By Benjamin Kachelman, OD
April 21, 2021
Professional networking can take you to new heights as an optometrist. You can meet people with job opportunities to offer and new skill-sets to mentor you in. You may find just the guide you need to move into the next phase of your career.
I heard about an opening in the practice where I currently serve as partner while in optometry school. An optometrist alumnus thought I would be a good fit for the practice. It was an early lesson in networking before I even realized what networking was. The OD told me about the opportunity, and it led to an associate position, and eventually being a partner in an amazing five-doctor, four-location office. The lesson I learned was that we network all of the time. As humans, we can’t avoid it. It’s a lot more difficult during the pandemic, but it is in our nature to network, and we never realize where our most important life-changing contacts may be made.
Here are the networking activities and connections that have meant the most to me.
Join a Professional Organization Especially for ODs
Most of my optometry networking interactions happen during IDOC-sponsored gatherings and at those organized by my state optometric association. Our IDOC quarterly dinner meetings are wonderful to share ideas related to the latest happenings and challenges in our profession, creating a sense of camaraderie among ODs.
Other valuable opportunities to network have come to me through dinners sponsored by eyecare vendors, such as contact lens manufacturers seeking to educate doctors in my area about a new product.
Drop By a Chamber of Commerce Meeting & Volunteer
Don’t forget about local opportunities to network with other businesses in your community through Chamber of Commerce events and volunteering.
You can meet other small business owners who can give you tips for attracting people to your practice from the local community, and you might even find opportunities to promote each other’s businesses by leaving your cards in a nearby store or another healthcare practitioner’s office, or co-sponsoring an event like a trunk show with merchandise from another local business also on sale or promoted.
Another way I engage with my community and meet valuable contacts is by volunteering my time. I coach my four boys’ little league baseball, basketball, soccer and football teams. This has helped me network locally successfully and be more active in the community. I have added many new patients to my practice while volunteering as a coach.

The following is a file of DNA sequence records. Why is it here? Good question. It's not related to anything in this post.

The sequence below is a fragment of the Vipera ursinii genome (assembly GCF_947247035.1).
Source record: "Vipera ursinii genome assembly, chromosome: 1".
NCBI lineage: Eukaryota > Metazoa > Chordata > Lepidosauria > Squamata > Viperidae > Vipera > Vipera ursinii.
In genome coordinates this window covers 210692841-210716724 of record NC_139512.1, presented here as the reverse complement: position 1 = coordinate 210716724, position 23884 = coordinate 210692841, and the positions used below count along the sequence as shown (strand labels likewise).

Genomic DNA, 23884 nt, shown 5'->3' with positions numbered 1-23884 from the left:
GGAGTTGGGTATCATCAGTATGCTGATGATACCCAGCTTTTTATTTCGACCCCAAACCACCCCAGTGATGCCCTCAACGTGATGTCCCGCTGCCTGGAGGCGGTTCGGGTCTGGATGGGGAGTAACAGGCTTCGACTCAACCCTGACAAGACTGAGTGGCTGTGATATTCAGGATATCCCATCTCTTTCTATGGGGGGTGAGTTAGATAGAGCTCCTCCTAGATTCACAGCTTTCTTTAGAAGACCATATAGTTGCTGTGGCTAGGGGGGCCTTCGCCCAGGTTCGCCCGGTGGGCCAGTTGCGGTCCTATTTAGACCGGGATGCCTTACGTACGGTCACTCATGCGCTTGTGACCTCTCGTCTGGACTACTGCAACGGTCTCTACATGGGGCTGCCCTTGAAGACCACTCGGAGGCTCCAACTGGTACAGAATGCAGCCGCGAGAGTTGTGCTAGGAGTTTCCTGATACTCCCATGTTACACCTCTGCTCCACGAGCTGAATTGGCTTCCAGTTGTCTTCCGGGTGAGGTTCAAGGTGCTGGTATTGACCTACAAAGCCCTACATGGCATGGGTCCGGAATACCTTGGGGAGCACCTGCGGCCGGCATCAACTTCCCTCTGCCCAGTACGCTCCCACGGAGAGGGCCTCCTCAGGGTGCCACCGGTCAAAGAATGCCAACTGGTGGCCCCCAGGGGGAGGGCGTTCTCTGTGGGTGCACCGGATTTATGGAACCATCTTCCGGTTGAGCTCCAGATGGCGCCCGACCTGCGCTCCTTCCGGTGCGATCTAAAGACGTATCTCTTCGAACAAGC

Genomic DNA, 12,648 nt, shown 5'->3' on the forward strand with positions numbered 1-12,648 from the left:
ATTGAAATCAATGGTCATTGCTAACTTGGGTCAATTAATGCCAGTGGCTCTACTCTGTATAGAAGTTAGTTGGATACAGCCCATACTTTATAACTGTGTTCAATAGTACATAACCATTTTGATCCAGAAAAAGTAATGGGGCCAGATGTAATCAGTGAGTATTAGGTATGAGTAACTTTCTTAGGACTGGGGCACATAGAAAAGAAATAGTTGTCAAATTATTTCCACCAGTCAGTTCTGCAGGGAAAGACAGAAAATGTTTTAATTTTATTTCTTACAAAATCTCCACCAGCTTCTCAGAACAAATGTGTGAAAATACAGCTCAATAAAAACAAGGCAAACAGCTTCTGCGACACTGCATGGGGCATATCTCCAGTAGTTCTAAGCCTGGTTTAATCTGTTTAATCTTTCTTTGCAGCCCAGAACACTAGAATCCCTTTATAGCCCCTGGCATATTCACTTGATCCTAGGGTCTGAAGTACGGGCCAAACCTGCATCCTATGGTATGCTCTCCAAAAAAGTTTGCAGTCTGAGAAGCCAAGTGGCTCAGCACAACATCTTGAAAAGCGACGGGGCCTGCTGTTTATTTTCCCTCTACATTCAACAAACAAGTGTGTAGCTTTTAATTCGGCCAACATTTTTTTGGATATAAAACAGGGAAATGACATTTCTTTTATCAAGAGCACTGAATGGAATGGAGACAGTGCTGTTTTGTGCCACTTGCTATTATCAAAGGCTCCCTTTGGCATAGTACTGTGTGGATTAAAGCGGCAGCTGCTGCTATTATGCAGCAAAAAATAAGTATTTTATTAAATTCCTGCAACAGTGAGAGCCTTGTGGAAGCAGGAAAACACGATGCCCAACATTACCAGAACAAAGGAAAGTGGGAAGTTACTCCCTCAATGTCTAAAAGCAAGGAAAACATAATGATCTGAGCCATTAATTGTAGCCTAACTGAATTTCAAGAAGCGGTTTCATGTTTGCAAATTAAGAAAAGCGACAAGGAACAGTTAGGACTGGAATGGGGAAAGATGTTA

It’s important to network with those outside of optometry, as you never know where a valuable new contact will be found. Good networking involves many branches: accountants, internet specialists, optical, bankers and beyond. Much like the “Six Degrees of Kevin Bacon” game, the person you need may be a friend of a networking contact.
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Making Connections for Collaboration & Career Building
The best part about networking is establishing relationships with ODs and others in the industry that can lead to new projects and new career paths.
Richard Williams was a contact lens rep for our office years ago. We developed a friendship. He received a promotion and moved on to other things. Years later, we touched base again and have had the opportunity to work on projects together that otherwise I would have missed out on.
I learned many pearls about sports and performance vision from Amanda Nanasy, OD and Jennifer Stewart, OD. It is always interesting to hear how they built sports vision niches, and the work they are doing to better their communities.
I made a connection at a networking event with Rob Szeliga, OD, who is in an area north of me, close to Nashville, Tenn. His son was playing in a travel baseball tournament in Tennessee against an opponent who was from my area. A boy on the opposing team was hit by a baseball suffering a concussion and Rob evaluated him on the field that day. He texted me to help him provide follow-up care. Being in each other’s professional networking circle allowed us to work together to help a young person in need of eyecare.
Dave Brown, the CEO of IDOC, is constantly meeting and networking with people to get the best benefits for the members of IDOC. I had the opportunity to meet him at a national meeting recently, and as we were talking, I noticed that he pulled out a notebook he kept handy in his coat pocket and jotted down notes about what we were discussing. The networking events are so beneficial that even a person like Dave, who is well versed in the needs and challenges of optometry, finds something to learn. I try to have that same attitude when I attend industry events, making notes to myself for further exploration.
Start By Breaking the Ice with Common Interests
Joe Pizzimenti, OD, was giving a class on the retina and made a biblical reference. I had a retina question I wanted to ask him, but I broke the ice by first asking about his comments on the Bible. We talked for a few minutes about our shared faith before moving onto a discussion of the retina. I have discovered that if I can find common ground like that–faith, family, sports, music, or whatever, that sometimes it is easier to talk to someone I have never spoken to before. The other discovery I have made is that, whether we are an introvert, or outgoing, people are a lot more approachable and personable than we think they are. After all, we are all on the same team of taking care of each other’s eyes, vision and health.